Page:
From the Archives: “Why I am opposed to ‘assumed consent’ for organ donation”

I used to have one single solitary blog that I’d throw everything onto. Usually photos, but also sometimes a place where my political thoughts would spill over. For years these articles have lived on, but not really fitted in – so I’ve decided to slowly re-publish them here so they have a more suitable home. Note that these haven’t been edited since they were posted, and so may not necessarily reflect my current position.

Why I am opposed to ‘assumed consent’ for organ donation

First published: 25th October 2011

Today on the news there was a story around organ donation, highlighting that Scotland has the highest figure of people signed up in the UK at a reported 37% of the population.

As part of this, the question was again brought up as to whether or not we might move to an ‘opt-out’ system of registration rather than the current one, where people must actively state that they wish their organs to be used after their death where possible.

I posted on Twitter with my rather blunt opposition to such an idea (something along the lines of fuck that), and was surprised (in a way) to see that there were a number of responses that were in complete disagreement. Rather than reply in bursts of 140 characters, I thought I’d try articulate things a bit better on here.

What would the change mean?

The policy that is being advocated is one of ‘assumed consent’. Essentially what this means is that if you die and your organs are able to be used, then it will be presumed that you would agree to such a thing in the interests of saving another person’s life, and they will be taken unless you have specifically stated that you do not wish this to be the case prior to your death.

So what’s the problem?

Why should anybody object to such an approach? It seems fairly straightforward surely? What happens to your body upon passing away is of no consequence to you, and if such a move will help increase the number of organs available and in turn save lives, then we should make it happen. After all, if they do have problems with the idea, they can still opt-out.

However, it isn’t as simple as that, and there are subtle, but profound effects of such a decision. The utilitarian notion of the ‘greater good’ trumping the inconvenience of the few is as flawed here as it is in other ethical questions. To go into examples would be fruitless as it is debated at length elsewhere, and there are deeper questions involved that transcend any idea of accumulated communal wellbeing. In short, just because something may have a positive impact in one respect on a group of people as a whole, that does not mean that it is automatically the correct position to take; far from it.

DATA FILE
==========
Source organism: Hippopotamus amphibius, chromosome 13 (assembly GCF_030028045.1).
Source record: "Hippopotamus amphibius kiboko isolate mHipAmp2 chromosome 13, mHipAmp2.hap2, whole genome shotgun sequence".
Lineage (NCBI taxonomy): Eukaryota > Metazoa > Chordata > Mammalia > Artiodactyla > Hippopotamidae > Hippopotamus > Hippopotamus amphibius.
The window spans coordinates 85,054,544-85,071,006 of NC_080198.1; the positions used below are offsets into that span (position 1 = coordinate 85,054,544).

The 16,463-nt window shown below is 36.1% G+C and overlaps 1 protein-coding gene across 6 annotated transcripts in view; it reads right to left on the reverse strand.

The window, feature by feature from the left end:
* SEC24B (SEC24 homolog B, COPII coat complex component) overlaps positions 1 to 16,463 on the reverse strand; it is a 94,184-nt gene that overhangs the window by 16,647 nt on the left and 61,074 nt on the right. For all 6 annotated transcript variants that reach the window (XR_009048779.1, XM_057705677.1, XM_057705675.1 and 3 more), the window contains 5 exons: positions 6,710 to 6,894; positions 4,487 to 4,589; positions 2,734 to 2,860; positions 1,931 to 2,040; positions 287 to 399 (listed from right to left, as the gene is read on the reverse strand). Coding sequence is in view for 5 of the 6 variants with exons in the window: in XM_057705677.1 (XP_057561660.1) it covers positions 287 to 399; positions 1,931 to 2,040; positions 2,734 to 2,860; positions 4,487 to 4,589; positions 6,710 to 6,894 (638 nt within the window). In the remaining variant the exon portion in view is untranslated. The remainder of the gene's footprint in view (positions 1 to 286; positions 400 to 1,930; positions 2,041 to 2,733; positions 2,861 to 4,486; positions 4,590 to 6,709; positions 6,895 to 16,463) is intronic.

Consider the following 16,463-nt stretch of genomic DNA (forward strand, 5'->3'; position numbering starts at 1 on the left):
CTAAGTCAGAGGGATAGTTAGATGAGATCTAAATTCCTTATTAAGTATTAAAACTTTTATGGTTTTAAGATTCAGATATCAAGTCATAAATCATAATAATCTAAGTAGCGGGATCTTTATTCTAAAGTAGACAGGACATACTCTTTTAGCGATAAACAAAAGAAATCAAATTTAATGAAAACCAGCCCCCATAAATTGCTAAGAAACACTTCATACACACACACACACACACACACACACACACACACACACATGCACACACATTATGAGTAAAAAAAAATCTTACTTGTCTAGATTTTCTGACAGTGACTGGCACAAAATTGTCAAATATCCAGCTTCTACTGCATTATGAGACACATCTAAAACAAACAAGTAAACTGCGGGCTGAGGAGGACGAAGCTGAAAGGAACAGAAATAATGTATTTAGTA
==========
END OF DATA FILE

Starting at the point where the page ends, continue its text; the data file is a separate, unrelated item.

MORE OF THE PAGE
Why are rates so low?

If the donor rates are so low, then why is this? Does that mean that people in society have some sort of moral deficiency? Does the act of not signing up not state exactly what opting out will do, but in a different way? If it is indeed true that people simply don’t have the knowledge, interest, or concern about the topic, then why should the State coerce them into a position that they have no desire to be involved in? By re-stating the question in a different way, do we not just twist the rules of morality to make them acceptable to our own standards, dominating the moral and political narratives that underpin our supposedly ‘free’ society, and ignoring any possible philisophical, ethical, theological or ideological differences?


There is a massive ideological problem involved in the approach being proposed. There are a whole host of issues that we will set to one side for now, such as those involving how foreign nationals would be dealt with; those with a lack of mental capacity; basic human rights claims; the question of whether consent is really ‘informed’ or not; tensions and relationships with relatives in the event of a dispute… all of which are important, but there is a deeper question about the reach of the State itself.

By creating such legislation, the Government would in effect be stating that it had an automatic right to ownership of your body (over and above even your closest family), unless you explicitly protest against it. This is an incredibly dangerous road to travel down, and is something that they do not, and should never have the authority to claim. That in of itself is enough to reject the proposal completely.

We need to read behind the lines in decisions like this, and not just take things on an issue-by-issue basis. The precedent that this assertion would create would conceivably allow future Governments to make further claims on its back, with the steady erosion of control over our own being.

Implied consent is not a common default with regards to other legal questions, and especially when it comes to matters regarding the body. Interestingly enough, the act (or contract!) of sexual intercourse requires active consent. The exact definition of what that entails is open to legal debate, but there is never assumed consent to engaging in sex. Whilst the comparison may be specious, it’s worth noting our attitude to issues relating to the person as distinct from other contractual matters, and on this hangs the crux: There is something important about the rights of a human being to their own constitution actually belonging to them without having to explicitly make this clear. No person, State or other entity should ever have the arrogance to over-ride this.

Disclaimer: In the interests of full disclosure, it’s worth noting that I am a registered donor and have been since I was young. This isn’t a question about the value of organ donation in itself, but political interference in the process.